Finally we cooked. This was fast and furious. I was doing hot laps around the kitchen looking for items that would substitute for a knife. I pulled a board scraper, an oyster shucker and a grater. During the first 8-10 minutes I was doing pretty well. I had a salsa roasting in the oven, my protein was cooking, I had hash browns getting crispy I was feeling good. And then another auction item came. Oven mitts for the remainder of the battle. Are you kidding? Well, cutting through it all they landed on my station. Chef Ma Le got me back for the frozen burritos. I don’t even wear oven mitts when I pull things out of the oven. Cooking with these things was a serious handicap. My plans for making my California Burrito upscale and elegant went out the door, and my main concern was to just be able to roll the burrito and put something on the plate. As time ticked down (FYI. The clock does NOT exist in the kitchen, you have to ask Alton for time remaining) I gave myself a solid 5 minutes to try and roll this burrito with those huge, red oven mitts. What you don’t see on TV is that it took me about 4 trys to find the process for rolling it into a passable and tight burrito. I looked around and I thought I was surely done. I was so upset and angry that I was going to get eliminated in the first round. I knew my only chance of making it through was if I got lucky on a technicality that Chef DiCarlo didn’t use a tortilla thus didn’t make a burrito. Well, I was right. Thank goodness.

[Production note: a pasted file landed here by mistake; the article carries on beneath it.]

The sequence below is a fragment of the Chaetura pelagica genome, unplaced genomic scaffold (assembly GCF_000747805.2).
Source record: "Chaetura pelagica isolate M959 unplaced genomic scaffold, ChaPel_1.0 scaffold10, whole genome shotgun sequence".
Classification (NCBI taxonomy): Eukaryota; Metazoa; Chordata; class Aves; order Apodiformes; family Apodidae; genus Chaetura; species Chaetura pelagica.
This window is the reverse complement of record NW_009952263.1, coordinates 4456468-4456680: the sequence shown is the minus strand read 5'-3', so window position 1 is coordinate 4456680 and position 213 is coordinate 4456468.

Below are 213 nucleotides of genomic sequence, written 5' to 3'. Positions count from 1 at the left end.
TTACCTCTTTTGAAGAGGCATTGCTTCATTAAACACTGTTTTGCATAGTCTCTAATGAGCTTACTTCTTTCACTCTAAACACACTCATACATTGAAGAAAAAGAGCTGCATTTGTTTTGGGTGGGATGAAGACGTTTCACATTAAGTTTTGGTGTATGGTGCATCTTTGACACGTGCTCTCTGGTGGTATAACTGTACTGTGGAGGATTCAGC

I was feeling better about the second round. Ready for redemption, and genuinely excited to cook again. And then Alton gave us Pie. In 30 minutes. Fuck. Pastry is by far my weakest skill. Not gonna lie, I panicked inside the pantry. I just grabbed things I thought would help me make a dessert. And to top that panic off, Chef Greg took ALL of my hand tools and gifted me the Pie Scraper for the battle. Awesome. Luckily I made do, and crafted some spatulas and hand tools out of random parts of other bigger kitchen items. My proud moment was using a piece of a food mill to create orange zest (the graters were off limits too). I pressed on and threw together items that I could hopefully spin off as a pie. Meanwhile, I was getting accosted by Alton Brown the entire battle for making what he called a Cobbler. I pressed on, and made my dish as pretty as I could. I knew it tasted good, so I was banking on that to carry me through to the finals. However, when looking at all of the finished dishes